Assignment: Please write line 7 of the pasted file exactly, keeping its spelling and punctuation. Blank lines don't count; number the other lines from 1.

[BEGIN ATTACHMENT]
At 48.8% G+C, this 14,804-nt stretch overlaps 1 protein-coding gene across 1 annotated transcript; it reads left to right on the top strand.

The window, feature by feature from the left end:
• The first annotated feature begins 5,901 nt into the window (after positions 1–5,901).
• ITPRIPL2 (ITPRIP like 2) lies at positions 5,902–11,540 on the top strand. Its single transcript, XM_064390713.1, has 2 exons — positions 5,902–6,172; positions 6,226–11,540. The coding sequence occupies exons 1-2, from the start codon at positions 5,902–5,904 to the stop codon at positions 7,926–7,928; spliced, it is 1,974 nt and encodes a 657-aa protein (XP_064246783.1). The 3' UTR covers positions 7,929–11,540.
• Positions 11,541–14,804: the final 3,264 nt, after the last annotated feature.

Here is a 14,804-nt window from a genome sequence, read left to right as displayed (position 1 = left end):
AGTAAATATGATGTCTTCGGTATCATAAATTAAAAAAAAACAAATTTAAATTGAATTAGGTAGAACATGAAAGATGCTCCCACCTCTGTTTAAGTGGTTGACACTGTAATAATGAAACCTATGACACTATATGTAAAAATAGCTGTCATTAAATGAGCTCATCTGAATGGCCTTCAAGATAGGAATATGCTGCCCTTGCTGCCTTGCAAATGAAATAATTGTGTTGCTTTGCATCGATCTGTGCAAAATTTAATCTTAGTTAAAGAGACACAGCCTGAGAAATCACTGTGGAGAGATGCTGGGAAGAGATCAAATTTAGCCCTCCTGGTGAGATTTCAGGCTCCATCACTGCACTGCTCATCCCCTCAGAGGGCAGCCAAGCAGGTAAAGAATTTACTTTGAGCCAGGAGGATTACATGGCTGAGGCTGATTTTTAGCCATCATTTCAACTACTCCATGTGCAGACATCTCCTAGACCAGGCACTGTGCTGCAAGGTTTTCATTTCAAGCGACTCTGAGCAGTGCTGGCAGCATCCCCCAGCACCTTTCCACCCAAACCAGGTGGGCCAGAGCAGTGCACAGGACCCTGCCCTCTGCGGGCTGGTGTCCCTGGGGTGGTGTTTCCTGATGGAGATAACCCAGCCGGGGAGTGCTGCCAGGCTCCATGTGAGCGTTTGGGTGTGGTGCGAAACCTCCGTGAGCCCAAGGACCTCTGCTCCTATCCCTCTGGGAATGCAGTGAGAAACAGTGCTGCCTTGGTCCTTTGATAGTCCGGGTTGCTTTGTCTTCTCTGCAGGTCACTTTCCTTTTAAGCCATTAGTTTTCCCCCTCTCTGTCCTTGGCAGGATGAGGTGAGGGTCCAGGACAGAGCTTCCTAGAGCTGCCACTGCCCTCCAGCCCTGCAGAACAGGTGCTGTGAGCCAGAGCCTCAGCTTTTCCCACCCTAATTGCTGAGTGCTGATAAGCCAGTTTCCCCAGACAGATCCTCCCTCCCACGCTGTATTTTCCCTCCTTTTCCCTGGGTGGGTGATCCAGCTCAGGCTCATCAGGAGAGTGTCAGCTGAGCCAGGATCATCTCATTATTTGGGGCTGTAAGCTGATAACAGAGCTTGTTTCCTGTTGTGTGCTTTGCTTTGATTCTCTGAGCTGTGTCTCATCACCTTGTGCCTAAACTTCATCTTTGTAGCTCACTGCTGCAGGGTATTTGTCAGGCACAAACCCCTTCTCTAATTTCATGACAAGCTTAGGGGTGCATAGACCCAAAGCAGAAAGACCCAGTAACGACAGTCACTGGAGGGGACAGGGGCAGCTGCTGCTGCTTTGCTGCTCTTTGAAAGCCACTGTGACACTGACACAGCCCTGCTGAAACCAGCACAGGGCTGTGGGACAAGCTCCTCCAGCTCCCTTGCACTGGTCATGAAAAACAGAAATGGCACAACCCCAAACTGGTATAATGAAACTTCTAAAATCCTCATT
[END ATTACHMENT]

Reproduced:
AGTAAATATGATGTCTTCGGTATCATAAATTAAAAAAAAACAAATTTAAATTGAATTAGGTAGAACATGAAAGATGCTCCCACCTCTGTTTAAGTGGTTGACACTGTAATAATGAAACCTATGACACTATATGTAAAAATAGCTGTCATTAAATGAGCTCATCTGAATGGCCTTCAAGATAGGAATATGCTGCCCTTGCTGCCTTGCAAATGAAATAATTGTGTTGCTTTGCATCGATCTGTGCAAAATTTAATCTTAGTTAAAGAGACACAGCCTGAGAAATCACTGTGGAGAGATGCTGGGAAGAGATCAAATTTAGCCCTCCTGGTGAGATTTCAGGCTCCATCACTGCACTGCTCATCCCCTCAGAGGGCAGCCAAGCAGGTAAAGAATTTACTTTGAGCCAGGAGGATTACATGGCTGAGGCTGATTTTTAGCCATCATTTCAACTACTCCATGTGCAGACATCTCCTAGACCAGGCACTGTGCTGCAAGGTTTTCATTTCAAGCGACTCTGAGCAGTGCTGGCAGCATCCCCCAGCACCTTTCCACCCAAACCAGGTGGGCCAGAGCAGTGCACAGGACCCTGCCCTCTGCGGGCTGGTGTCCCTGGGGTGGTGTTTCCTGATGGAGATAACCCAGCCGGGGAGTGCTGCCAGGCTCCATGTGAGCGTTTGGGTGTGGTGCGAAACCTCCGTGAGCCCAAGGACCTCTGCTCCTATCCCTCTGGGAATGCAGTGAGAAACAGTGCTGCCTTGGTCCTTTGATAGTCCGGGTTGCTTTGTCTTCTCTGCAGGTCACTTTCCTTTTAAGCCATTAGTTTTCCCCCTCTCTGTCCTTGGCAGGATGAGGTGAGGGTCCAGGACAGAGCTTCCTAGAGCTGCCACTGCCCTCCAGCCCTGCAGAACAGGTGCTGTGAGCCAGAGCCTCAGCTTTTCCCACCCTAATTGCTGAGTGCTGATAAGCCAGTTTCCCCAGACAGATCCTCCCTCCCACGCTGTATTTTCCCTCCTTTTCCCTGGGTGGGTGATCCAGCTCAGGCTCATCAGGAGAGTGTCAGCTGAGCCAGGATCATCTCATTATTTGGGGCTGTAAGCTGATAACAGAGCTTGTTTCCTGTTGTGTGCTTTGCTTTGATTCTCTGAGCTGTGTCTCATCACCTTGTGCCTAAACTTCATCTTTGTAGCTCACTGCTGCAGGGTATTTGTCAGGCACAAACCCCTTCTCTAATTTCATGACAAGCTTAGGGGTGCATAGACCCAAAGCAGAAAGACCCAGTAACGACAGTCACTGGAGGGGACAGGGGCAGCTGCTGCTGCTTTGCTGCTCTTTGAAAGCCACTGTGACACTGACACAGCCCTGCTGAAACCAGCACAGGGCTGTGGGACAAGCTCCTCCAGCTCCCTTGCACTGGTCATGAAAAACAGAAATGGCACAACCCCAAACTGGTATAATGAAACTTCTAAAATCCTCATT